- Training staff to recognize and process requests for a reasonable accommodation as quickly as possible, including requests to retake a test in an alternative format or to be assessed in an alternative way after the individual has already received poor results.
- Training staff to develop or obtain alternative means of rating job applicants and employees when the current evaluation process is inaccessible or otherwise unfairly disadvantages someone who has requested a reasonable accommodation because of a disability.
- Asking the entity to forward all requests for accommodation promptly to be processed by the employer in accordance with ADA requirements if the algorithmic decision-making tool is administered by an entity with authority to act on the employer’s behalf, such as a testing company. Alternatively, the employer could seek to enter into an agreement with the third party requiring it to provide reasonable accommodations on the employer’s behalf, in accordance with the employer’s obligations under the ADA.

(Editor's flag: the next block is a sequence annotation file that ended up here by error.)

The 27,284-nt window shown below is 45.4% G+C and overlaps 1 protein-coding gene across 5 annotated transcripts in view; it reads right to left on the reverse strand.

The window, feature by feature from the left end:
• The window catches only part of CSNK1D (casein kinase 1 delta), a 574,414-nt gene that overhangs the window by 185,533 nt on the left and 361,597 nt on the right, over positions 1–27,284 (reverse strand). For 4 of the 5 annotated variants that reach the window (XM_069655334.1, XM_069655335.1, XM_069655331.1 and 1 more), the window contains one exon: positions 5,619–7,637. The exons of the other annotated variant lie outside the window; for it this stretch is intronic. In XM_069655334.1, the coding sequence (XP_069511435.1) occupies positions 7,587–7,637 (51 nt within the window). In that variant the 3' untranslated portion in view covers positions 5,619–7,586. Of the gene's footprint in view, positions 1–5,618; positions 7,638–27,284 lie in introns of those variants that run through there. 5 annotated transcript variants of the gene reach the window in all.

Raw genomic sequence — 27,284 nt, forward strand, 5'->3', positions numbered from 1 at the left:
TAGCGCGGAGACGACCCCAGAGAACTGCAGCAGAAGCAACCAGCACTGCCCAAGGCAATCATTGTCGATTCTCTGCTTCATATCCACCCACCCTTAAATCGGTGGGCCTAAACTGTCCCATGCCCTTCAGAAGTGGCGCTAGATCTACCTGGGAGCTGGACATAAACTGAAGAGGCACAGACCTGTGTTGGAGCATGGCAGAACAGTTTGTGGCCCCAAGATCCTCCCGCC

Employers should minimize the chances that algorithmic decision-making tools will disadvantage individuals with disabilities, either intentionally or unintentionally. Promising practices include:
- Using algorithmic decision-making tools that have been designed to be accessible to individuals with as many different kinds of disabilities as possible, thereby minimizing the chances that individuals with different kinds of disabilities will be unfairly disadvantaged in the assessments. User testing is a promising practice.
- Informing all job applicants and employees who are being rated that reasonable accommodations are available for individuals with disabilities and providing clear and accessible instructions for requesting such accommodations.
- Describing, in plain language and in accessible formats, the traits that the algorithm is designed to assess, the method by which those traits are assessed, and the variables or factors that may affect the rating.
Employers may also seek to minimize the chances that algorithmic decision-making tools will assign poor ratings to individuals who are able to perform the essential functions of the job, with a reasonable accommodation if one is legally required. Promising practices include: